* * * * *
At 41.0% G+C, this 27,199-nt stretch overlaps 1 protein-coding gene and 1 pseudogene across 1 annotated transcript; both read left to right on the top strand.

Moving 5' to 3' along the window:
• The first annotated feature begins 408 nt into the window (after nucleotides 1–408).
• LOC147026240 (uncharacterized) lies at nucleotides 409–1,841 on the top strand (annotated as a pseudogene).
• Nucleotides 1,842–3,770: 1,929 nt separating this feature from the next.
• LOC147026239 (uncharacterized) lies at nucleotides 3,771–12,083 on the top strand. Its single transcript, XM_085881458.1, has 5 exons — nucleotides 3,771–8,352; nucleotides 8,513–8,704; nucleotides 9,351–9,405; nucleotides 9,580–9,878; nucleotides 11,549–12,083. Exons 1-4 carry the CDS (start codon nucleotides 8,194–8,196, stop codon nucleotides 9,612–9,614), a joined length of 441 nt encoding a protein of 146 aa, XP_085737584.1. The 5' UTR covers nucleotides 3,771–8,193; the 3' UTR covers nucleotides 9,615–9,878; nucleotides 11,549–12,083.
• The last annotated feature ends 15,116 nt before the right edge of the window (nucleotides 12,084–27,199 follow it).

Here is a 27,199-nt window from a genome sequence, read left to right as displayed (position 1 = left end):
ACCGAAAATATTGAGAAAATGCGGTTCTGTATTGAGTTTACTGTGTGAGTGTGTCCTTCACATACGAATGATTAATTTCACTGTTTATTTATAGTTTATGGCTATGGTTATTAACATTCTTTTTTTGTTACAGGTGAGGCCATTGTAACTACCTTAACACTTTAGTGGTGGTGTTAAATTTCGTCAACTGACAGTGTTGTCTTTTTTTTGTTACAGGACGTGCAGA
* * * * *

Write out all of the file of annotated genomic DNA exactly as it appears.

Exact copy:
At 41.0% G+C, this 27,199-nt stretch overlaps 1 protein-coding gene and 1 pseudogene across 1 annotated transcript; both read left to right on the top strand.

Moving 5' to 3' along the window:
• The first annotated feature begins 408 nt into the window (after nucleotides 1–408).
• LOC147026240 (uncharacterized) lies at nucleotides 409–1,841 on the top strand (annotated as a pseudogene).
• Nucleotides 1,842–3,770: 1,929 nt separating this feature from the next.
• LOC147026239 (uncharacterized) lies at nucleotides 3,771–12,083 on the top strand. Its single transcript, XM_085881458.1, has 5 exons — nucleotides 3,771–8,352; nucleotides 8,513–8,704; nucleotides 9,351–9,405; nucleotides 9,580–9,878; nucleotides 11,549–12,083. Exons 1-4 carry the CDS (start codon nucleotides 8,194–8,196, stop codon nucleotides 9,612–9,614), a joined length of 441 nt encoding a protein of 146 aa, XP_085737584.1. The 5' UTR covers nucleotides 3,771–8,193; the 3' UTR covers nucleotides 9,615–9,878; nucleotides 11,549–12,083.
• The last annotated feature ends 15,116 nt before the right edge of the window (nucleotides 12,084–27,199 follow it).

Here is a 27,199-nt window from a genome sequence, read left to right as displayed (position 1 = left end):
ACCGAAAATATTGAGAAAATGCGGTTCTGTATTGAGTTTACTGTGTGAGTGTGTCCTTCACATACGAATGATTAATTTCACTGTTTATTTATAGTTTATGGCTATGGTTATTAACATTCTTTTTTTGTTACAGGTGAGGCCATTGTAACTACCTTAACACTTTAGTGGTGGTGTTAAATTTCGTCAACTGACAGTGTTGTCTTTTTTTTGTTACAGGACGTGCAGA